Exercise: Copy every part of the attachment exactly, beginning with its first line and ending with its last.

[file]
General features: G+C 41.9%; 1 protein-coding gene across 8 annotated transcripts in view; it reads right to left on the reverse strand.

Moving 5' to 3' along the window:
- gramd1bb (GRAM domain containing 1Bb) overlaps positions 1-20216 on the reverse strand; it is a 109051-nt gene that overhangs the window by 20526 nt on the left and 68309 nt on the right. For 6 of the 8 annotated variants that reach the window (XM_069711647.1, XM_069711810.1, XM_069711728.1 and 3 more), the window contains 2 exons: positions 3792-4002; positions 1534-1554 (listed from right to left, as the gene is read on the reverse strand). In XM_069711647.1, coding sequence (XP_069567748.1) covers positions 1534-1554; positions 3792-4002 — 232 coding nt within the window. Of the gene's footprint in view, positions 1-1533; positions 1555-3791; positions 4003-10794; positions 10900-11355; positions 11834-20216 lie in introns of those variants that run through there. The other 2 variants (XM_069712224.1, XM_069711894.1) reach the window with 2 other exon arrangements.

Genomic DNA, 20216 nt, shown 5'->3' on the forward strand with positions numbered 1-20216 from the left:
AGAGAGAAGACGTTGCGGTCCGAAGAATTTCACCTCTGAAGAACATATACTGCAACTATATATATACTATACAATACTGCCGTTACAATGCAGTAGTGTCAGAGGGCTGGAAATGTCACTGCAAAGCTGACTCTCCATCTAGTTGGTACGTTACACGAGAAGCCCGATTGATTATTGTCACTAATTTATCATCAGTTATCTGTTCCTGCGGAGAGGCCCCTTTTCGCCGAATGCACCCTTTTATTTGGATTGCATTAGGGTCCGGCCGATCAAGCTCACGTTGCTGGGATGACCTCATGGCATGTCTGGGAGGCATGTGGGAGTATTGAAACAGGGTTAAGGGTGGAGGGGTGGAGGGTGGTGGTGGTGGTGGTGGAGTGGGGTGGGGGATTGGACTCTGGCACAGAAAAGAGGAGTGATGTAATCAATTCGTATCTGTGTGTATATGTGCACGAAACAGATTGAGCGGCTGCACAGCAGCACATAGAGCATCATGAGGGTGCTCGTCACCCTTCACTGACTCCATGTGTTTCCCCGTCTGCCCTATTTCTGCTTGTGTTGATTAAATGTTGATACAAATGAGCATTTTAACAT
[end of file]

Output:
General features: G+C 41.9%; 1 protein-coding gene across 8 annotated transcripts in view; it reads right to left on the reverse strand.

Moving 5' to 3' along the window:
- gramd1bb (GRAM domain containing 1Bb) overlaps positions 1-20216 on the reverse strand; it is a 109051-nt gene that overhangs the window by 20526 nt on the left and 68309 nt on the right. For 6 of the 8 annotated variants that reach the window (XM_069711647.1, XM_069711810.1, XM_069711728.1 and 3 more), the window contains 2 exons: positions 3792-4002; positions 1534-1554 (listed from right to left, as the gene is read on the reverse strand). In XM_069711647.1, coding sequence (XP_069567748.1) covers positions 1534-1554; positions 3792-4002 — 232 coding nt within the window. Of the gene's footprint in view, positions 1-1533; positions 1555-3791; positions 4003-10794; positions 10900-11355; positions 11834-20216 lie in introns of those variants that run through there. The other 2 variants (XM_069712224.1, XM_069711894.1) reach the window with 2 other exon arrangements.

Genomic DNA, 20216 nt, shown 5'->3' on the forward strand with positions numbered 1-20216 from the left:
AGAGAGAAGACGTTGCGGTCCGAAGAATTTCACCTCTGAAGAACATATACTGCAACTATATATATACTATACAATACTGCCGTTACAATGCAGTAGTGTCAGAGGGCTGGAAATGTCACTGCAAAGCTGACTCTCCATCTAGTTGGTACGTTACACGAGAAGCCCGATTGATTATTGTCACTAATTTATCATCAGTTATCTGTTCCTGCGGAGAGGCCCCTTTTCGCCGAATGCACCCTTTTATTTGGATTGCATTAGGGTCCGGCCGATCAAGCTCACGTTGCTGGGATGACCTCATGGCATGTCTGGGAGGCATGTGGGAGTATTGAAACAGGGTTAAGGGTGGAGGGGTGGAGGGTGGTGGTGGTGGTGGTGGAGTGGGGTGGGGGATTGGACTCTGGCACAGAAAAGAGGAGTGATGTAATCAATTCGTATCTGTGTGTATATGTGCACGAAACAGATTGAGCGGCTGCACAGCAGCACATAGAGCATCATGAGGGTGCTCGTCACCCTTCACTGACTCCATGTGTTTCCCCGTCTGCCCTATTTCTGCTTGTGTTGATTAAATGTTGATACAAATGAGCATTTTAACAT